When researchers created mice lacking an enzyme that breaks down and releases stored triglycerides (more properly known as triacylglycerols or TGs), they expected to see animals with better lipid profiles. But according to a report in the March Cell Metabolism, a Cell Press publication, they got more than they bargained for. The triacylglycerol hydrolase (TGH)-deficient mice showed global metabolic benefits, with essentially no downside.
"It was a surprising and unexpected finding," said Richard Lehner of the University of Alberta. "With this gene deleted, not only was there a decline in very low-density lipoproteins in the whole mouse, it also affected metabolism in fat tissue. The insulin-secreting cells became smaller, suggesting that they didn't have to work as hard to secrete insulin, and the mice became more insulin sensitive." The animals ate more, but they also expended more energy and showed no change in body weight.
Very low-density lipoproteins (VLDLs) are a form of "bad" cholesterol, Lehner explained. TGH normally frees up triglycerides from their storage place in the liver, releasing them for assembly into VLDLs. Therefore, one might expect that loss of TGH would have ill effects on the liver, as triglycerides would build up there. Indeed, he says, similar experiments with other enzymes have shown such an effect.
"We didn't observe that here," Lehner said. "Instead of being stored in liver, triglycerides were directed for oxidation." In other words, they were burned. The liver also compensated by synthesizing less fat.
The studies demonstrate the potential of TGH as a therapeutic target for lowering blood lipid levels, with possible far-reaching beneficial side effects throughout the body. That may be especially worthy of note, given that drug companies already have a TGH blocker. In fact, Lehner's team earlier showed that the TGH-inhibiting drug can lower the secretion of VLDLs from liver cells. But it wasn't clear whether the drug was really acting only on TGH. The new findings add support to the notion that loss of TGH activity alone can have very significant and positive effects.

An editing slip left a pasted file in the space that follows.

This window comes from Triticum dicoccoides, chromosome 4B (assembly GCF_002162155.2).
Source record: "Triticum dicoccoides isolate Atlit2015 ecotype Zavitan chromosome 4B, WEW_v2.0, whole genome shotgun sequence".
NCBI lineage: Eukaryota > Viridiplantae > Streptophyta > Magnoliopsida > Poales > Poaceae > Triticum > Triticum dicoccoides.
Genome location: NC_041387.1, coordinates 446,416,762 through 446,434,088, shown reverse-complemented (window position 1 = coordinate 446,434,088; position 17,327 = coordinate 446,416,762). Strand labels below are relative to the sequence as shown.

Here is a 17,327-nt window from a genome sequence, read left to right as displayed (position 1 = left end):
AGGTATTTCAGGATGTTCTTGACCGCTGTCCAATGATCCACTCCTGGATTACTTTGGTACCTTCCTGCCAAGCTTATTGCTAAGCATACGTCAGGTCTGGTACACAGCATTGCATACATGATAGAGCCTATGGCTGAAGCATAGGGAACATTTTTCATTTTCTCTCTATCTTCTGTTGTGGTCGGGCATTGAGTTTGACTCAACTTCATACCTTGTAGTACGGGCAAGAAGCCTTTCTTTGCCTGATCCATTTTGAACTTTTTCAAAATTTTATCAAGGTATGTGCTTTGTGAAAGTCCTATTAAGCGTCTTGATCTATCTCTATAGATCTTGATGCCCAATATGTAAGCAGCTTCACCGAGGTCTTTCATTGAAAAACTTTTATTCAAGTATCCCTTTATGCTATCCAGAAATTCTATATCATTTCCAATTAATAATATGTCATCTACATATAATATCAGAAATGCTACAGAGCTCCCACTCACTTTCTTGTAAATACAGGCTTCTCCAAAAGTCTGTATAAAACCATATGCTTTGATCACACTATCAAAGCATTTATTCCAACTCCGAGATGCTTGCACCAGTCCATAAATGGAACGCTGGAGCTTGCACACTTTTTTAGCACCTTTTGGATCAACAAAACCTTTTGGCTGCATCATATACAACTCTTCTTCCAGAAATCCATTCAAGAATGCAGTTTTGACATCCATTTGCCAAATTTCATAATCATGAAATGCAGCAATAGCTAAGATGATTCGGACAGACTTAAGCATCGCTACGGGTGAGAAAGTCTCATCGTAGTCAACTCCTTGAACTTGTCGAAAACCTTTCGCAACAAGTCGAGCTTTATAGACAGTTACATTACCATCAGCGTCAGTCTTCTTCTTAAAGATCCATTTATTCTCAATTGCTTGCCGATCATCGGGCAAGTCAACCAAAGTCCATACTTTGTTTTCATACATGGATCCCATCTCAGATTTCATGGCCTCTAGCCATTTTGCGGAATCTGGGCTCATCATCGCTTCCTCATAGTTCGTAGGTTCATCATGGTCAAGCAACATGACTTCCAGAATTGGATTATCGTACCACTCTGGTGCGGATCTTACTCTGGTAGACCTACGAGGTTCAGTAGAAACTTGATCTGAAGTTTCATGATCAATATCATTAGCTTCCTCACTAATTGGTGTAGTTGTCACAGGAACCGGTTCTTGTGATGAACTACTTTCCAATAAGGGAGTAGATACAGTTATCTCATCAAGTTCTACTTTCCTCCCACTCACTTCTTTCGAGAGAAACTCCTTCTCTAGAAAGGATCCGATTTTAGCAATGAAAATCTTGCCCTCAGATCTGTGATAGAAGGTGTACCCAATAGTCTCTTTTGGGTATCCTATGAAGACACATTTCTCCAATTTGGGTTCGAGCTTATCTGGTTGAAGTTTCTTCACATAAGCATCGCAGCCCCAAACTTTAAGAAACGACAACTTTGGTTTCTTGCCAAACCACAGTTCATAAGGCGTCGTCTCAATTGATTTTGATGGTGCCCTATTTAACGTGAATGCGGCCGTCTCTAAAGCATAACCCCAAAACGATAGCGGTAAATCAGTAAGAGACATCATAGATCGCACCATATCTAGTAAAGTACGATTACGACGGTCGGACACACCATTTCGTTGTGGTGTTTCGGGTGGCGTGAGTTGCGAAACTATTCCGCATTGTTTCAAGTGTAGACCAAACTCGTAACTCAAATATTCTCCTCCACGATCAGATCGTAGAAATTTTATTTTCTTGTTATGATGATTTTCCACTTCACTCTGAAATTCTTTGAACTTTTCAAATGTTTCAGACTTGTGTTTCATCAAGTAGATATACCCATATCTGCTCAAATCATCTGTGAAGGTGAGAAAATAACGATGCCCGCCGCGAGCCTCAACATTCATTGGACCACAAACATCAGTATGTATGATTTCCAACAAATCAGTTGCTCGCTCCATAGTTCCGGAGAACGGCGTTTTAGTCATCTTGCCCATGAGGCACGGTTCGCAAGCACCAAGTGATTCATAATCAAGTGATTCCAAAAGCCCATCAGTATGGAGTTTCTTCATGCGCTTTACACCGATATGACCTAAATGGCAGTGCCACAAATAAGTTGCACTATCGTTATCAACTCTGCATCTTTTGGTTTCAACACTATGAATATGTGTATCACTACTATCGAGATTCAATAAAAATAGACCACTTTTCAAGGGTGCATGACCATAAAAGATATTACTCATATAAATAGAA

"But there is a still a lot more work to do," Lehner says. They plan to see what happens when mice on a high-fat diet lose the enzyme, noting that the mice in the current study were eating regular chow. They also want to find out what happens when the enzyme is lost only in specific tissues -- fat tissue, for example -- instead of throughout the body.
One would also want to be careful that the chemical inhibitor targets TGH and not other enzymes in the same family. For the most part, scientists don't know what those other enzymes are doing, he says, and -- at least until they do -- specificity will be key.
"We've answered a small piece of the puzzle, and this is or could be a good target," Lehner says, although he emphasizes caution. "Would it be a magic bullet? Now, that's something else that has yet to be seen."
The researchers include Enhui Wei, University of Alberta, Edmonton, Canada; Yassine Ben Ali, University of Alberta, Edmonton, Canada; James Lyon, University of Alberta, Edmonton, Canada; Huajin Wang, University of Alberta, Edmonton, Canada; Randy Nelson, University of Alberta, Edmonton, Canada; Vernon W. Dolinsky, University of Alberta, Edmonton, Canada; Jason R.B. Dyck, University of Alberta, Edmonton, Canada; Grant Mitchell, CHU Sainte-Justine, Universite´ de Montreal, Montreal, Canada; Gregory S. Korbutt, University of Alberta, Edmonton, Canada; and Richard Lehner, University of Alberta, Edmonton, Canada.
Materials provided by Cell Press. Note: Content may be edited for style and length.
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